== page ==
Stroll the Bazaar
For a true international fashion journey, wander the four floors of the new-ish Faena Bazaar located in hotelier Alan Faena’s ever-evolving, blocks-long Faena District. Housed in an Art Deco-white building sprinkled with red lips, it’s the antithesis of a traditional mall. Designed to feel like a souk (minus the haggling), shoppers will discover an upscale and eclectic mix of new and emerging global designers along with incredible talent from Miami. “Everything is curated through the kaleidoscope of Faena, with every layer very much thought-out. It’s all about the global shopper and creating conversations,” says Danielle Vigliotti, store manager of Faena Bazaar.
Designers and labels intermingle in 15 “pocket stores,” boasting mostly womenswear and fine jewelry, with brands rotating every six months to a year to keep things fresh. “Some of these amazing artisans haven’t had a retail outpost in Miami before, so what Faena Bazaar allows them to do is have a retail footprint without opening their own store,” explains Vigliotti. This is the first U.S. outpost of Spanish designer Adriana Iglesias, known for her vibrant prints made of Italian silk and hand-printed in her atelier in Valencia, Spain; also hanging nearby, the clothing of Diego Binetti, an Argentinean designer new to Miami. Binetti sources fabrics from around the world and focuses on accentuating the woman’s body. “His clothing is extremely flattering and very female-focused. Even if a top is billowy and romantic, you’ll still see the waist,” says Vigliotti. Shoppers have access to brand exclusives from Argentinian designer Carolina Klienman of Carolina K, such as hats, pillows and shoes in bright prints that she sources from India, Ecuador, Mexico and Peru. Look for gorgeous custom trunks and hat boxes from Voutsa created in Lake Como, Italy, and unique silk kaftans weaved together with scarves from Hermes and Missoni by Berlin-based designer Rianna + Nina. Move to the third floor to float past walls swathed in Gucci swan wallpaper for more luxe brands like Kimberly McDonald, whose high-end jewelry is created with some of the best geos in the world. “We mix price-points, so you’re going to find a $90 t-shirt next to a pair of $90,000 earrings,” explains Vigliotti, who also offers this advice. “See something you like, buy it. Most are either one-of-a-kind or one of each size.” 3400 Collins Ave., Miami; 786-490-2003; faena.com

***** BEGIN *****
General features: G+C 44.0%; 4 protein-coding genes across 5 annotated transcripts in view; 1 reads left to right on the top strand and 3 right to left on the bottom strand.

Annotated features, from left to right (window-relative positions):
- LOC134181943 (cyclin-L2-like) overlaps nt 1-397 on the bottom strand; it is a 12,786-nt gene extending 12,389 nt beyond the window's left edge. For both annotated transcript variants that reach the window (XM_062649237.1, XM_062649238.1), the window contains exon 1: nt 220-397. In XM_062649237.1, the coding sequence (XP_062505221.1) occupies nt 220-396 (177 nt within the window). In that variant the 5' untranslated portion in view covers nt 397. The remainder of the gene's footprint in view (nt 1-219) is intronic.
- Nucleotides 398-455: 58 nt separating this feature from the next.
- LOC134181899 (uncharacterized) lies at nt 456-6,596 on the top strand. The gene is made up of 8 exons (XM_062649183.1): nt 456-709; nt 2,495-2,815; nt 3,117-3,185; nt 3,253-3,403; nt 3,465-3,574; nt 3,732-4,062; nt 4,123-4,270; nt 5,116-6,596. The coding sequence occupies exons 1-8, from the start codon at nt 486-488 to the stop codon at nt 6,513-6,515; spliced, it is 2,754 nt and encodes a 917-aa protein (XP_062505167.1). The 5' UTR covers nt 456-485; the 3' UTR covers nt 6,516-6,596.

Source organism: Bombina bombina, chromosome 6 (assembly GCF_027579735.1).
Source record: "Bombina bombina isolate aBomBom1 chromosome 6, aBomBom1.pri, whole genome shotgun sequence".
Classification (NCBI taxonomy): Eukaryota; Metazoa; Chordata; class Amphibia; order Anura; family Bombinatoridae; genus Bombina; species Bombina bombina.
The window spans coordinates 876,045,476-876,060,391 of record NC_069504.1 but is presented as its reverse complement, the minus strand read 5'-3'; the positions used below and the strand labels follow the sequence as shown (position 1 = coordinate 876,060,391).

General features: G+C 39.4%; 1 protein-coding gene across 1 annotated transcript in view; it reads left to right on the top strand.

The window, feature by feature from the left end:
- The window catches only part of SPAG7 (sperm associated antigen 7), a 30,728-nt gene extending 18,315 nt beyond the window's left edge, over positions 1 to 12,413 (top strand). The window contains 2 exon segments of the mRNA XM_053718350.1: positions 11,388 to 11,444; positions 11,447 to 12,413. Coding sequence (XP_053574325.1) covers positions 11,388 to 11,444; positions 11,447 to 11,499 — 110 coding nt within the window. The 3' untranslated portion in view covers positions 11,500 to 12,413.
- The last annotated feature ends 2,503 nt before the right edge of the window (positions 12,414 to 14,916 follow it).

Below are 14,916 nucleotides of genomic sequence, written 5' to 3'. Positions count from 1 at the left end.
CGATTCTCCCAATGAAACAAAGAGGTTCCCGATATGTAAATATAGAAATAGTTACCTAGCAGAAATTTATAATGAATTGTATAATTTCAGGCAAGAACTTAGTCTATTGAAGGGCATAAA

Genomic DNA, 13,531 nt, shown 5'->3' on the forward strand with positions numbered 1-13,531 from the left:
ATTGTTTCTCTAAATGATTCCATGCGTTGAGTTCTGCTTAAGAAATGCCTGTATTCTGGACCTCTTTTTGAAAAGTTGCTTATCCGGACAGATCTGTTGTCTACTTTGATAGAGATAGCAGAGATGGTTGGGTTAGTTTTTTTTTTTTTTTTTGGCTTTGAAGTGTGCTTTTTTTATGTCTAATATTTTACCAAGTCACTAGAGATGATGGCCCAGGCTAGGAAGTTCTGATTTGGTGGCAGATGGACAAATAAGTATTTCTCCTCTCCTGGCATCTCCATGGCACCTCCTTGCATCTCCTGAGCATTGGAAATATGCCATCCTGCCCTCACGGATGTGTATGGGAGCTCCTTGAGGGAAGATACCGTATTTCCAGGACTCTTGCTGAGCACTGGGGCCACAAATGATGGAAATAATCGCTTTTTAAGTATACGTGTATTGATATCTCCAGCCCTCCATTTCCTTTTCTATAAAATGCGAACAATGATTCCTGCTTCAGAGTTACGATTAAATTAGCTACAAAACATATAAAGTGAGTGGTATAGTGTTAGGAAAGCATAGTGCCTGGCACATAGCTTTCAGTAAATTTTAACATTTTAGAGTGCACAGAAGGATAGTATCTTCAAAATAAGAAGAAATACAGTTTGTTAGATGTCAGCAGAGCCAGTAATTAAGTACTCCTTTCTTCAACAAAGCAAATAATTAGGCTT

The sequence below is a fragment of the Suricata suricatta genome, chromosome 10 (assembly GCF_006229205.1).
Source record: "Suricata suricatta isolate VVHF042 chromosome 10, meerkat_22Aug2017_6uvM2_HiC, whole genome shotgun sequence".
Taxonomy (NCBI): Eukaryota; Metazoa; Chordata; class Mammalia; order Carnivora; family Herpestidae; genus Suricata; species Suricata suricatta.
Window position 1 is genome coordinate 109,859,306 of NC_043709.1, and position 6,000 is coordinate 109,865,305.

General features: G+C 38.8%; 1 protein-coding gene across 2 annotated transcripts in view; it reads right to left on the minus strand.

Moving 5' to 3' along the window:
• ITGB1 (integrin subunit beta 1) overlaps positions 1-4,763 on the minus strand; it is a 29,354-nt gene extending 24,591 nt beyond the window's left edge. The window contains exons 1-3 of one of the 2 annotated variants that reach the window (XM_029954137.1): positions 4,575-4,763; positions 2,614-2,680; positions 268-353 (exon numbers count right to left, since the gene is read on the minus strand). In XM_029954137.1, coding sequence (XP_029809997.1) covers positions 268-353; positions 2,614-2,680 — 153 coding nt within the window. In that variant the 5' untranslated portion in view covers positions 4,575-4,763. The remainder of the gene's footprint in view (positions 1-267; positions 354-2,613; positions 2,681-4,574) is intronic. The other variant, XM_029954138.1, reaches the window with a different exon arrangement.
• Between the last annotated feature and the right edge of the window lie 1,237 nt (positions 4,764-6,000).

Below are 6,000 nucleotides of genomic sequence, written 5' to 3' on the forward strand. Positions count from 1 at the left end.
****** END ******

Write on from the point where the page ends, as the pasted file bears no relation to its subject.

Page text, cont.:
Queen of the Beach